Unfortunately, at our third stop, the bariwala came into the room to see what the excitement was about. She was a very stereotypical bariwala – overweight, nosy, and answering everyone’s questions for them. I was glad that we encountered her on our test, however, because I am sure we will run into more individuals like her when we conduct the real survey. Since my research assistant, Sajeda, administers the survey (it is in Bangla and is verbally administered because most of these women can’t read), we decided that next time when we go, I will bring a camera (Sajeda has a camera that works) and I will tell the disrupting person that I want to photograph her. That way we can get her out of the room and the women will be free to answer the questions for themselves.

Overall the test was successful. We found a few questions that we needed to re-word, added a few more multiple choice answers, and added a couple of additional questions.

One more interesting thing that I learned today was the real reason that none of the landlords in Dhanmondi would rent to me – Sajeda finally admitted that it was because I was a single woman! She was doing all of the translation for me, so I didn’t understand most of what the Dhanmondi landlords were saying. My Gulshan bariwala actually told me this week that he didn’t originally want to rent to me because I am a single woman, but that he liked me, so he decided to rent to me anyway and that now he is glad that he did. I thought it was because I was a foreigner, but my two married friends (who are also American) were able to get an apartment in Dhanmondi easily! And I thought being a foreigner put me above the discrimination!

Thursday, March 08, 2007

Biplob and Ershad Admire My Pink Palace
March 8, 2007

Biplob and Ershad, two very nice guys who work in my building, helped me carry some (rather heavy) items up to my apartment today. As a reward, I gave them some of the Nestle Toll House cookies that I had baked a few days before. We sat down in my drawing room and they admired my bright pink walls and my bright orange sofas. Ershad told me that he has been in everyone’s house and that he doesn’t like any of them except for mine. I chuckled. The bright colors must be a very Bangladeshi thing because Biplob has also told me on numerous occasions that he loves my bright blue bedroom too!

While they were there, Ershad helped me put up the last of my hooks (which I was having difficulty with) in my drawing room. The hooks are to hold the bright magenta, patterned fabric that I am hanging from the ceiling in order to shrink the room a bit and make it cozier. The room now looks like a big, pink tent. I like it though! It is definitely a unique room! My friend Abeer asked me if she could bring her computer over here to work. She is a writer. Perhaps she finds the pink inspiring…

I Get a Room for My Shoes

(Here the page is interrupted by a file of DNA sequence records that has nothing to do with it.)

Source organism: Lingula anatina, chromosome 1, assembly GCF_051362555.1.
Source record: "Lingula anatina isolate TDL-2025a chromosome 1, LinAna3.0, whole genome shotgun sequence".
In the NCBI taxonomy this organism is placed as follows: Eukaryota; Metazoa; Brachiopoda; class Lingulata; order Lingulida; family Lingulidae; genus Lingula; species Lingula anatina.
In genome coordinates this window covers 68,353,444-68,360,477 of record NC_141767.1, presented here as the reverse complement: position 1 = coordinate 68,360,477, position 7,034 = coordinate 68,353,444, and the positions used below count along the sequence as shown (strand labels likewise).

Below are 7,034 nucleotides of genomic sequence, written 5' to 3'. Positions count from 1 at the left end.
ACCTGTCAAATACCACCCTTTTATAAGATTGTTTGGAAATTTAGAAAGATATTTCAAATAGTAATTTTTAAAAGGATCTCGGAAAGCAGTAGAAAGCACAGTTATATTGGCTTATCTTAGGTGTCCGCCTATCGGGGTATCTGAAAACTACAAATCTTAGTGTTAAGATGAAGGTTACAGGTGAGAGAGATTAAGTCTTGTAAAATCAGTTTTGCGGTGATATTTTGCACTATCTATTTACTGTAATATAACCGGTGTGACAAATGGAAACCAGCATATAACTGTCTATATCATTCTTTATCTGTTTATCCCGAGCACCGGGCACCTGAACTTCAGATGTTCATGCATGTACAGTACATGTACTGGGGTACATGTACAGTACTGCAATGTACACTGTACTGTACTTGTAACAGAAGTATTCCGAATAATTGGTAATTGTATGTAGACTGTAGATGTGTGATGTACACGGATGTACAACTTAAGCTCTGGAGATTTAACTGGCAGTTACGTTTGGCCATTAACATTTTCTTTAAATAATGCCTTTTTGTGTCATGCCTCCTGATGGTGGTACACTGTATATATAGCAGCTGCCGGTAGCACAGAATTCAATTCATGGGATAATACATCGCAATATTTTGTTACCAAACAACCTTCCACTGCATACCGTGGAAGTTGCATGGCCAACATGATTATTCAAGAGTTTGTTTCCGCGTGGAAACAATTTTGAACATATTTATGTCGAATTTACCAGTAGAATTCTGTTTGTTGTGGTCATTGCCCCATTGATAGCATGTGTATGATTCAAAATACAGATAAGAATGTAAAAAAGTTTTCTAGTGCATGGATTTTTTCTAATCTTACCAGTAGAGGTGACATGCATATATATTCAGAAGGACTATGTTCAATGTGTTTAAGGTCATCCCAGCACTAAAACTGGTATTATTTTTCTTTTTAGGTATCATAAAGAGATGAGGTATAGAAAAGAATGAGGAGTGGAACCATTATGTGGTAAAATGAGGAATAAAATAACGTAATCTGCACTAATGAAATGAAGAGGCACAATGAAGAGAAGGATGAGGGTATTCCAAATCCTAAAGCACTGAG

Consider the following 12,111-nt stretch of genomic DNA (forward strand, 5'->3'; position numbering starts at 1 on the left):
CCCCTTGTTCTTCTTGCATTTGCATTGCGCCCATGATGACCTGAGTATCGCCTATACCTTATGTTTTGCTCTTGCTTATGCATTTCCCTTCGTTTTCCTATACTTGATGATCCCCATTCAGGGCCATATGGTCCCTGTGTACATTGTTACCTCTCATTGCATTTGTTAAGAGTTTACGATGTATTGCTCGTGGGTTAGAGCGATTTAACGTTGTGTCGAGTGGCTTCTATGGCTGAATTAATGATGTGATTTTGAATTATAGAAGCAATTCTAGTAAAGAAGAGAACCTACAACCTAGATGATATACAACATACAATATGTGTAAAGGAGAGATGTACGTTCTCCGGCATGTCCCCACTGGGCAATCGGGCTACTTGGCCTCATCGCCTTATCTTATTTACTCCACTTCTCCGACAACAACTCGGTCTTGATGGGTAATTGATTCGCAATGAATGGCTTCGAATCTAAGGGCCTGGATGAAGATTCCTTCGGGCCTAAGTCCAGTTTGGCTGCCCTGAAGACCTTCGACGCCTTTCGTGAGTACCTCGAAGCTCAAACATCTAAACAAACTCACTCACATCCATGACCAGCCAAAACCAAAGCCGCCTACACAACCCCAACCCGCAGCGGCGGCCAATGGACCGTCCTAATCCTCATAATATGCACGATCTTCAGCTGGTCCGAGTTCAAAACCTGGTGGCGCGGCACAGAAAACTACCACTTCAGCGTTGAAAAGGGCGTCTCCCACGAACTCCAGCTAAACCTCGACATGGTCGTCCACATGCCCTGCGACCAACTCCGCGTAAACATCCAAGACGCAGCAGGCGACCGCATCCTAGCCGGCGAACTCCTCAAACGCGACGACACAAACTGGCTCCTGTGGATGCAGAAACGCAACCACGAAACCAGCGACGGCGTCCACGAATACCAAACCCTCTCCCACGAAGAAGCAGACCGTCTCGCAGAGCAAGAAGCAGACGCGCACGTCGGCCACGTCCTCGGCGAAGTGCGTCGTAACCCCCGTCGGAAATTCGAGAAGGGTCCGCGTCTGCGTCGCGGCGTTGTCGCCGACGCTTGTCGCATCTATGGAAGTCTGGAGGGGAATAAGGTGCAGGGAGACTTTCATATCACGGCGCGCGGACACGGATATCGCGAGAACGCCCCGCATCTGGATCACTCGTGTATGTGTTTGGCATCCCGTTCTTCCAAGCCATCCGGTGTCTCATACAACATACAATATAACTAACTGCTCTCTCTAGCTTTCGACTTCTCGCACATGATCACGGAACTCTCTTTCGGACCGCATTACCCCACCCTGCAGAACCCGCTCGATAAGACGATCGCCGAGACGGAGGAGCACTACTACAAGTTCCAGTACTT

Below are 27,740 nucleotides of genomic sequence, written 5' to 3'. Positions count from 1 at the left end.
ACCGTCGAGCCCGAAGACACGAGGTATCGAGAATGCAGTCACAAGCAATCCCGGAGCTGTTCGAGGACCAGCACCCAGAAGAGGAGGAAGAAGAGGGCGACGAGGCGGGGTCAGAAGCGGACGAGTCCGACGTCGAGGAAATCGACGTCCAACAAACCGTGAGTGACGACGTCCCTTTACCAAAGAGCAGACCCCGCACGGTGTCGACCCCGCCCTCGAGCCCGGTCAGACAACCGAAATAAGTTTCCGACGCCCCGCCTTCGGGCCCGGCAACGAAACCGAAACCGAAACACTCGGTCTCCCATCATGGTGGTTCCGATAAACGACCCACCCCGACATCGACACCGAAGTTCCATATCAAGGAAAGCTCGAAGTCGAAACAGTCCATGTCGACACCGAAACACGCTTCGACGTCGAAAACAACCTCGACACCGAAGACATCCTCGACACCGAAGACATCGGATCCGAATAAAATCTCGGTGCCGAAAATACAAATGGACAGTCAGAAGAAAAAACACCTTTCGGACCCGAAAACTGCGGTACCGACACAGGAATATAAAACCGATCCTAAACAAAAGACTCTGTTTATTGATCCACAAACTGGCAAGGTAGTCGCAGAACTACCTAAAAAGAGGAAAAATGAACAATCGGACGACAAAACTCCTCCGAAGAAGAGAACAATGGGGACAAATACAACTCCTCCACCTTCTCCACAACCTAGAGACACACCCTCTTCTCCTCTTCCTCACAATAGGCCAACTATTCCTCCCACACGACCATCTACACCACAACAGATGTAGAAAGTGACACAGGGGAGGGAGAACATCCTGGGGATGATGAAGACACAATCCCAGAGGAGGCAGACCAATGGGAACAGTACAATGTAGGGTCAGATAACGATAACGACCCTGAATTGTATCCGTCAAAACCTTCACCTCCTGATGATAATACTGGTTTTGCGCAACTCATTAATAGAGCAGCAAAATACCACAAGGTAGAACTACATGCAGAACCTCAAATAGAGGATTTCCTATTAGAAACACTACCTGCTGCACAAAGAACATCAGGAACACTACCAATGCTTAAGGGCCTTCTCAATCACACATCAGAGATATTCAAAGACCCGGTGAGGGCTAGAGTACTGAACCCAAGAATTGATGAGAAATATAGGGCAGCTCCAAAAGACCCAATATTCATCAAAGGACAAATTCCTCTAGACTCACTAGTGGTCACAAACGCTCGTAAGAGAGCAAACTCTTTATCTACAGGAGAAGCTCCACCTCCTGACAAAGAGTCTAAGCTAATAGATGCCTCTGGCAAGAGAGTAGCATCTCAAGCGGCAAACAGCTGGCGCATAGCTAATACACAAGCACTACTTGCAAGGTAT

March 7, 2007

My landlord was kind enough to drop off a new desk and a shoe rack for me today. The shoe rack is actually quite large, so I didn’t have room to put it in my bedroom. Putting it in the study didn’t really make sense and I didn’t want to ruin the Zen of my meditation room by putting it in there. Consequently, I put it in the little room in front of the servant’s quarters. So now I finally have room just for my shoes! If only I could now find a shoe store here that carries my size…

Only Men Get Married in Bangladesh
March 6, 2007

Each of my Bangla lessons starts with a typical local dialog. The conversation illustrates new words taught in the lesson and demonstrates a bit of the local culture. In today’s lesson, a foreigner went to visit a Bangladeshi’s home. My teacher, Amina, said that today’s lesson was a “culture shock” lesson.

Culture shock item number one was that the Bangladeshi asked the foreigner what his salary was. Apparently this is a very normal question. My American friends and I always joke that we are becoming Bangladeshi because we have started asking each other the price of everything. Here if you are out, even talking to strangers, and you mention that you just bought something, their first question will always be, “what did it cost?” In a city where you are always looking for the best deal, this has actually become quite normal. Now even the foreigners readily talk about how much they paid for certain items. By telling the price we are either a) bragging to our friends that we were successful in our negotiation and got a good deal or b) we are asking our friends if they think that we got ripped off. Often we think it is “a” but then we discover it is really “b” when we find out that someone saw a better deal somewhere else – this especially happens when we discuss prices with Bangladeshis.

Another interesting cultural difference is that Bangladeshis always state their salary by their monthly income instead of their annual income like we do in the U.S.

Cultural shock item number two, which was not really a shock for me at this point since I have been here for almost five months already, is that if you are single, everybody asks you why you are not married. At least during this lesson I learned how to say, “Because I have not found a suitable man yet!”

Culture shock item number three, and this really was a shock to me, is that only men get married! There are active and passive forms of the verb “to marry” in Bangla and only men use the active form. Women are married by someone. My feminist hackles definitely bristled when I learned that one!

I think that learning languages is very interesting because how different thoughts and concepts are formed and verbalized provides a fascinating window into the culture. The fact that men marry and women are selected and married by the men definitely reflects the male-dominated nature of their society. The fact that more women are starting to use the active form of the verb “to marry” (I asked my Bangla teacher about it), however, indicates a new shift in the male-female dynamics.